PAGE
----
WWE | Pro Wrestling

Time for WWE to Resurrect the Ringside Manager

The WWE roster is composed of charismatic, energetic and interesting characters, many of which are criminally underutilized. WWE is also notorious for focusing on its main storylines, leaving little room for decent undercarder booking and TV time. As a result of that logic the underused superstars find it even harder to reach the spotlight, let alone the ring.

With the road to WrestleMania and its aftermath high on the agenda, pushing non main event talent at this stage is clearly far from being a priority. Questions come to mind, though: why have these superstars on the roster and not use them in a non-wrestling capacity? Why can’t they be given some small amount of TV time rather than none at all? What’s holding WWE back from showing them?

I think it’s time WWE explored the manager-wrestler combo more seriously as a solution, not only to showcase some of its forgotten superstars or those without storylines, but also as a means to compensate for some wrestlers’ weak mic skills, allowing them to seem more meaningful without even opening their mouths.

Paul Heyman as Brock Lesnar’s lawyer/manager is a great example. Lesnar alone is an intimidating and dominating presence, yet with Heyman at his side his strengths are magnified and his threat is even more credible. Sure, Heyman is a rare animal – he may be one of the smartest and most gifted talkers on the roster and few people can perform at his level – but that doesn’t mean those who are comfortable on the mic should be routinely ignored. WWE cruelly lacks managers. Heyman’s presence on TV is infrequent, Zeb Colter is nowhere to be seen, Lana is increasingly taking on a wrestling role. It seems only Ric Flair is appearing in a somewhat managerial capacity on a regular basis nowadays.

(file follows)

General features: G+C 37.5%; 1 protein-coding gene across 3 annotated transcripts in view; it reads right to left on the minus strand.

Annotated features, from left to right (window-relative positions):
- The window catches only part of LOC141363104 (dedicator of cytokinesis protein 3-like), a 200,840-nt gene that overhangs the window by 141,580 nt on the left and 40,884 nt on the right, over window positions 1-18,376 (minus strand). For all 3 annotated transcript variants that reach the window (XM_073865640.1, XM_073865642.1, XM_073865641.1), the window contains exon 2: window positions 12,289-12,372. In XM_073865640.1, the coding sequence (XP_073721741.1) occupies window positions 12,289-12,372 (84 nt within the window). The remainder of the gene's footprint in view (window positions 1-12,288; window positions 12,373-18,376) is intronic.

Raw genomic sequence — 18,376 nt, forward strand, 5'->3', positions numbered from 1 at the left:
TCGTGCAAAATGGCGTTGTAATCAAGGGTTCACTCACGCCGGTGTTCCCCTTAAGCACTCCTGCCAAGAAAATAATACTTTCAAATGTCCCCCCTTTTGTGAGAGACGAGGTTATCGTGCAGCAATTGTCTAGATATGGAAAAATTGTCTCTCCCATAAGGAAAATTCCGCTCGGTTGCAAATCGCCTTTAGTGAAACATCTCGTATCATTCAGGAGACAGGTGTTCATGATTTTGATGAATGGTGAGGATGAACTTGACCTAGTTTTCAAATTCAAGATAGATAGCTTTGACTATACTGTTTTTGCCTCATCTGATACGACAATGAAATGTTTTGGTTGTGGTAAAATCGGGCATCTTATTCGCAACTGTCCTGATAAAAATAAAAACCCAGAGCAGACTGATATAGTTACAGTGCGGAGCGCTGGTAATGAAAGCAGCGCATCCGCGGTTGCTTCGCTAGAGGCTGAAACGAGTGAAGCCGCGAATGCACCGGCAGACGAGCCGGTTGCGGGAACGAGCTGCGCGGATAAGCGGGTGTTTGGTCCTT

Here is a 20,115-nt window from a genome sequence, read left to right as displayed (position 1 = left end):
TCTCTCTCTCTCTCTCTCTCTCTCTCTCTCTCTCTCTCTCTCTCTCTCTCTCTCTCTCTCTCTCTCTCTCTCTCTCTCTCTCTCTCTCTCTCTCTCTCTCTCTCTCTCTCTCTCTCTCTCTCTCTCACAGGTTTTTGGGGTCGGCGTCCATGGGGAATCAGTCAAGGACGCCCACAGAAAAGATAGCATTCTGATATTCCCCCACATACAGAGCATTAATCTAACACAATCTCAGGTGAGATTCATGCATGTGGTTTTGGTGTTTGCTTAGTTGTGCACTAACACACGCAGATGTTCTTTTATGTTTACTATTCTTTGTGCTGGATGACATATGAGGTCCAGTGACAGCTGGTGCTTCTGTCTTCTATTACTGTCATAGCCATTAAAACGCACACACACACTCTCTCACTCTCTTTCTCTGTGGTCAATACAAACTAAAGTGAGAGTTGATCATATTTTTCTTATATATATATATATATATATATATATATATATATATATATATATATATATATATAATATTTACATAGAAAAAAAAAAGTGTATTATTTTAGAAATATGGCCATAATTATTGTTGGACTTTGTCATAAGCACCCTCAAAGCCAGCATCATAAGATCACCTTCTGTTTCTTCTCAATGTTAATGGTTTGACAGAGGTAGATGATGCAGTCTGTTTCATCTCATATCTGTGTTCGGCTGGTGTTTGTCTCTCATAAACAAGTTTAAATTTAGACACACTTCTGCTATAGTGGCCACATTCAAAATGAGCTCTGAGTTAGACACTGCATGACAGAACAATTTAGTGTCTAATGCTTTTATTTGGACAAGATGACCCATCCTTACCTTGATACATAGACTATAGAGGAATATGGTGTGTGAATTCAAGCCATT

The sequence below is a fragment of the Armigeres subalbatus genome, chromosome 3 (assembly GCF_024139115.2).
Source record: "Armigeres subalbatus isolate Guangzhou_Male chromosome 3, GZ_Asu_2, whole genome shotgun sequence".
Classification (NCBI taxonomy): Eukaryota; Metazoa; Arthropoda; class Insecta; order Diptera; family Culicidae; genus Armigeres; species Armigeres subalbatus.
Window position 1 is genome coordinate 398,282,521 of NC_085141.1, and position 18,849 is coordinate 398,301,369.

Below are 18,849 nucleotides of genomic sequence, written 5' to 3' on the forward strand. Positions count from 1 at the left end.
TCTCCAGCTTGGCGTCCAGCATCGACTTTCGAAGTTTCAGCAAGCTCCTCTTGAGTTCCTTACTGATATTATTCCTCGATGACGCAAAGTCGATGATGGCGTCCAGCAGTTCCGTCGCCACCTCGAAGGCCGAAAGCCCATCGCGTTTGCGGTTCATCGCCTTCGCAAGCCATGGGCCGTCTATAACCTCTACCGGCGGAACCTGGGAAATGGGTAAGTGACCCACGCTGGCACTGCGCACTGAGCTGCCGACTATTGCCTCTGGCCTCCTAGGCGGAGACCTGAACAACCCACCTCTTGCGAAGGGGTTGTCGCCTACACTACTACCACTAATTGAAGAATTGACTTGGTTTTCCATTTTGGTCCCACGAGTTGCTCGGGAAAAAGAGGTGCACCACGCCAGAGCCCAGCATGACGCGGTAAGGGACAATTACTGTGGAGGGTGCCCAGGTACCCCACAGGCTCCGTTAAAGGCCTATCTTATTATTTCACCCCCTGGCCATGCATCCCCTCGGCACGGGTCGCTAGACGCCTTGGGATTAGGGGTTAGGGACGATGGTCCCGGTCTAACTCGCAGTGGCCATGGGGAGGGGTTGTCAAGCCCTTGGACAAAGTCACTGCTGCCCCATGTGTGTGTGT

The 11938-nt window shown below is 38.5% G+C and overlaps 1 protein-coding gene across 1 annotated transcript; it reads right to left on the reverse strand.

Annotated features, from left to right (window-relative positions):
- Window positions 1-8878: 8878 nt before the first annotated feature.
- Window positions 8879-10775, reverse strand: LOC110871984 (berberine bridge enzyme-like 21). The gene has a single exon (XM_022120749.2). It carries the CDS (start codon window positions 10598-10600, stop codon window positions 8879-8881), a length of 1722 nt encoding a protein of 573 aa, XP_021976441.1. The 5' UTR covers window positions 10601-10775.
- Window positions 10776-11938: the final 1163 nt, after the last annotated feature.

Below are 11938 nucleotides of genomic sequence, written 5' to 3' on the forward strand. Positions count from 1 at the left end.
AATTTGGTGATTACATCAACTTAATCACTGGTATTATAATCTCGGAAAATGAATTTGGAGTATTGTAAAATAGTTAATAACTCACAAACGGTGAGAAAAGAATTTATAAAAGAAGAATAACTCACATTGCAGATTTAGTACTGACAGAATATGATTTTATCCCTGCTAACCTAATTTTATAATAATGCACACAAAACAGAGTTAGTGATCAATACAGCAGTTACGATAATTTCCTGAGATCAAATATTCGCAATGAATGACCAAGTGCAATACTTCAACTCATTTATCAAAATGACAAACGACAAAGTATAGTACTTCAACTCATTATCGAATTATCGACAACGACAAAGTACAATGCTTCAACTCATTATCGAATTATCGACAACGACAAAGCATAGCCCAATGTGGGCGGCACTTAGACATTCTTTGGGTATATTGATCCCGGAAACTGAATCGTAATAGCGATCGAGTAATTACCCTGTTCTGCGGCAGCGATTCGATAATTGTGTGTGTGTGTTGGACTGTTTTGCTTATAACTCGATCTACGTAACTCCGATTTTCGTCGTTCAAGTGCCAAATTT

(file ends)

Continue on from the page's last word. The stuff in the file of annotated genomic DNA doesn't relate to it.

It’s a pity that talented talkers such as Damien Sandow, injured superstars such as Sting, or even retired superstars like Daniel Bryan don’t appear more often in the role. Managers throughout history have been some of the most memorable parts of the WWE. People like Bobby Heenan, Jim Cornette, Mr. Fuji, Paul Bearer and Jimmy Hart were all very charismatic managers, helping their clients climb the ranks of WWE, allowing them to succeed and even having an effect on the outcome of the match in some cases.

Managers get involved in feuds and propel storylines forward, they demoralize their clients’ opponents with promos. Heel managers draw heat for themselves or their clients. The most flamboyant of managers help add to the spectacle that is professional wrestling. Some managers have that ability to make an entire arena full of people absolutely hate them, or on the contrary build crowd support for their esteemed clients (Roman Reigns could do with a manager in that respect). The booking options involving ringside managers are numerous and one wonders why WWE isn’t tapping into this potential.

Take Daniel Bryan as an example. He’s now retired and WWE is debating what to do with him now in addition to his role as brand ambassador. Why not try him as a manager?

Bryan standing in a babyface’s corner is an appealing option. It would provide an up-and-comer or a struggling midcarder with a substantial boost. It doesn’t take great stretches of imagination to picture Neville getting a rub from being with Bryan and basking under the crowd’s inevitable “Yes!” chants. He may not be the best of mic workers, but as a coach it could be an opportunity to add to someone’s character. While training his client, Bryan could teach him a trick or two and add new moves to their arsenal. With some creativity and finding the right client, this role could work, at least in the short term.

We’re in an era where the ringside manager is vastly underused, and this could be a wonderful booking opportunity for WWE to explore once again.

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